Saudi-led coalition denies Yemen ‘blockade’

Maj. Gen. Ahmed Al-Assiri, spokesman of the Saudi-led Coalition supporting the government of Yemen, fields questions from reporters in this file photo. (SPA)
Updated 25 October 2016

Saudi-led coalition denies Yemen ‘blockade’

DUBAI: The Saudi-led coalition denied on Tuesday it had imposed a “blockade” on Yemen, saying instead that it was only controlling access to the country to prevent pro-Iran rebels from obtaining arms.
“No, there is no blockade,” coalition spokesman Major General Ahmed Assiri told AFP.
“There is control based on international law... Control is different from blockade, which means that nobody can enter or leave” the country, he said.
Assiri also spoke of “restriction” and “controlled freedom of movement.”
“If a boat leaves from Djibouti, before reaching Hodeida (port in western Yemen), our forces board the vessel to ensure the cargo is legal and complies with Resolution 2216,” adopted by the UN Security Council in April 2015 and prohibiting the delivery of arms to the rebels in Yemen, he said.
The coalition, which began its bombing campaign against rebels in Yemen in March 2015 in support of the internationally recognized government, accuses Iran of arming the Houthi insurgents and their allies.
The United States has made similar accusations, but Tehran denies the charges.
Saying that Yemen has been under blockade since March 2015 “gives the wrong impression,” Assiri said.
Ships carrying food and medical aid as well as people and goods have reached “all ports, including those controlled by the Houthis” such as Hodeida, he said.
But he acknowledged that only “aircraft from humanitarian organizations and the United Nations” can land or take off from rebel-controlled capital Sanaa.
“They are the only aircraft that do not undergo inspection,” he said.
Asked why commercial aircraft from national carrier Yemenia can no longer operate in Sanaa, stranding thousands of civilians, Assiri said this was to ensure passenger safety and that the airline was not used by the rebels to transfer arms.
He said that planes can use the airport in second city Aden which pro-government forces recaptured with the help of the coalition in July 2015.
If the road between Sanaa and Aden is too risky for civilian use, “it’s because of the Houthis,” he said.
“We are not angels,” he said. “But this is an exceptional period that requires exceptional measures.”
“We understand the difficulties facing the population in Yemen, but the situation has changed” because of the war.
On humanitarian aid, Assiri said the “problem is not that it is not coming to Yemen, but who controls it” once it enters.
He accused the rebels of blocking aid outside the government-held city of Taiz, which the insurgents have besieged for months, or at Hodeida.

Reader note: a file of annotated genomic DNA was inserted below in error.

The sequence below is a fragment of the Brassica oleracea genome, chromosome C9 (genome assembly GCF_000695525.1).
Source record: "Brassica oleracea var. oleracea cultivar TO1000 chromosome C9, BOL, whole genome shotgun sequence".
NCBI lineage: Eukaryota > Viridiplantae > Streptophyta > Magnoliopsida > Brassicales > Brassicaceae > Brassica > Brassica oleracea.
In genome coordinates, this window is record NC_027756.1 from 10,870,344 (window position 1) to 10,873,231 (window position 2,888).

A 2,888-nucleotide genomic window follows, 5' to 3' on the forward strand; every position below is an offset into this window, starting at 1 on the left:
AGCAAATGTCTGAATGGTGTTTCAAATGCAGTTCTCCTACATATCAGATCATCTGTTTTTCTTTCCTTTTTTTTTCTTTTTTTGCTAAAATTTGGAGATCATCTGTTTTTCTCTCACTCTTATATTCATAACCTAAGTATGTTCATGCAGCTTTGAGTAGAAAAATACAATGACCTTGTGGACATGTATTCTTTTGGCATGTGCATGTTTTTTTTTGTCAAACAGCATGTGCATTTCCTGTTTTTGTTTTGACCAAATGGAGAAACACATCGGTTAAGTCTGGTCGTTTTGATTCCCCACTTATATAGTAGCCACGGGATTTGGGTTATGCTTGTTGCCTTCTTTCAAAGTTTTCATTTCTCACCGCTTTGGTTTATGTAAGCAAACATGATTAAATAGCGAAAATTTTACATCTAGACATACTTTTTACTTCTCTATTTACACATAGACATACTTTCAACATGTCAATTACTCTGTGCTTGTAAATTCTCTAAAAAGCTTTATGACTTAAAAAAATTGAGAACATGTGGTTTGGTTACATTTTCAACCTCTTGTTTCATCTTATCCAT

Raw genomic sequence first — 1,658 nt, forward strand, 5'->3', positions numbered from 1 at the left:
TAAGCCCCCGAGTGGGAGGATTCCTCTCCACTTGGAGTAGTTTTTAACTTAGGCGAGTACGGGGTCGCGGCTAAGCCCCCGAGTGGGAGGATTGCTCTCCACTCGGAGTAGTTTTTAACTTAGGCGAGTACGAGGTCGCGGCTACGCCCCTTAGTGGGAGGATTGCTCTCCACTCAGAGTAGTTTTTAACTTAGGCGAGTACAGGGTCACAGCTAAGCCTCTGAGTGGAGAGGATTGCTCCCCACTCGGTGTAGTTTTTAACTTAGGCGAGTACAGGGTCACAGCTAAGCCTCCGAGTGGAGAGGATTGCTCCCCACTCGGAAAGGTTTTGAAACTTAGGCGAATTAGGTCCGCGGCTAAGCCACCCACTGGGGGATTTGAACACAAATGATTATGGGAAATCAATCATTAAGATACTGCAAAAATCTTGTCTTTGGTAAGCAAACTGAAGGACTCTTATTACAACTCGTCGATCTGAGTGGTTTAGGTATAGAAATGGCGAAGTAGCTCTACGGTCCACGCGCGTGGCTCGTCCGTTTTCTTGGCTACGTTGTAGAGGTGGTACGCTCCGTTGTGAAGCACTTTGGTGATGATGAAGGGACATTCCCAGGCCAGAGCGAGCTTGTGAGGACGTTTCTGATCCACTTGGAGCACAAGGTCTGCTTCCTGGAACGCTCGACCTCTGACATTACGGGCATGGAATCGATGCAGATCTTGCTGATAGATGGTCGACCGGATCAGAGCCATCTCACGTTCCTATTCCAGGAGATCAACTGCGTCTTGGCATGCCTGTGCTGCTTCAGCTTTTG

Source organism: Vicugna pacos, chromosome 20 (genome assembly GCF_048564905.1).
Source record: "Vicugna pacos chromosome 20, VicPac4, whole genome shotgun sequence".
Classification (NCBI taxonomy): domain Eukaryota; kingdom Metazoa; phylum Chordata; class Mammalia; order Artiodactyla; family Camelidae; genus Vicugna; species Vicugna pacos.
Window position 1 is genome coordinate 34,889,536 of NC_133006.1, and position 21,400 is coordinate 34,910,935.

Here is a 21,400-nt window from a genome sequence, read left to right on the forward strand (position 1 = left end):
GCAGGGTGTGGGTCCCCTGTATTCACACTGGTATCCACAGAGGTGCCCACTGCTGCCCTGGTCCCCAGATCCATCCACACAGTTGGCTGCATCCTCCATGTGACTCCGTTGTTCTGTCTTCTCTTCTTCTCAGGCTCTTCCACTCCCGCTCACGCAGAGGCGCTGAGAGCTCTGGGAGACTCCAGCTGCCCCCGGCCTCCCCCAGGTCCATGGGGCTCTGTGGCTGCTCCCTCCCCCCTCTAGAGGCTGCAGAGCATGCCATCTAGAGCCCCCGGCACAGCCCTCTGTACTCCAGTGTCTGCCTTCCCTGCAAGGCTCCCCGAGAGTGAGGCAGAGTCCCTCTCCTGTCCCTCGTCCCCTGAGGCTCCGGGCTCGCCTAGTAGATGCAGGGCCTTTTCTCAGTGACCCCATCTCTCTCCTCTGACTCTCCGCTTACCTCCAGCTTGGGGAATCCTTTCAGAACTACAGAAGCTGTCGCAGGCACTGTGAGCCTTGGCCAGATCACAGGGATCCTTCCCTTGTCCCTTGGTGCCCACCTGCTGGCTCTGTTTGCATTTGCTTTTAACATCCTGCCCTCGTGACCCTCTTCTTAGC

They “sell it for prices three to 10 times higher, or use it to feed their troops or pressure tribes that do not work with them,” he charged.
Nearly 6,900 people have been killed in the Yemen conflict, more than half of them civilians, an additional three million have been displaced and millions more need food aid.

Iran commemorates war with parade of tanks, missiles

Updated 49 min 1 sec ago

Iran commemorates war with parade of tanks, missiles

  • Saudi Arabia and the US have accused Iran of a Sept. 14 drone and missile attack on oil facilities

JEDDAH: As Saudi Arabia prepared to celebrate its National Day with entertainment events, firework displays and cultural events, Iran staged a military parade in Tehran on Sunday with tanks, missiles and armored vehicles.

President Hassan Rouhani and Iranian military leaders saluted as ranks of soldiers marched past them in tight unison, followed by an array of military hardware.

Among the weapons on display in the parade, held to mark the anniversary of the start of the Iran-Iraq war in 1980, was an upgraded warhead for the Khorramshahr ballistic missile, said to have a range of 2,000km, and the Kaman 12 drone with a range of 1,000km. Speedboats and warships were shown in video footage on state TV.

Saudi Arabia and the US have accused Iran of a Sept. 14 drone and missile attack on oil facilities in the east of the Kingdom. After the attack the Pentagon ordered US troops to reinforce Saudi air and missile defenses.

In a speech at Monday’s parade, Rouhani denounced the US presence. “Foreign forces can cause problems and insecurity for our people and for our region,” he said.

“If they’re sincere, then they should not make our region the site of an arms race.

“Their presence has always brought pain and misery ... the farther they keep themselves from our region and our nations, the more security there will be.”

The US aims to avoid war with Iran and the additional troops are for “deterrence and defense,” US Secretary of State Mike Pompeo said on Sunday.

“If that deterrence should continue to fail, I am also confident that President Trump would continue to take the actions that are necessary,” he said.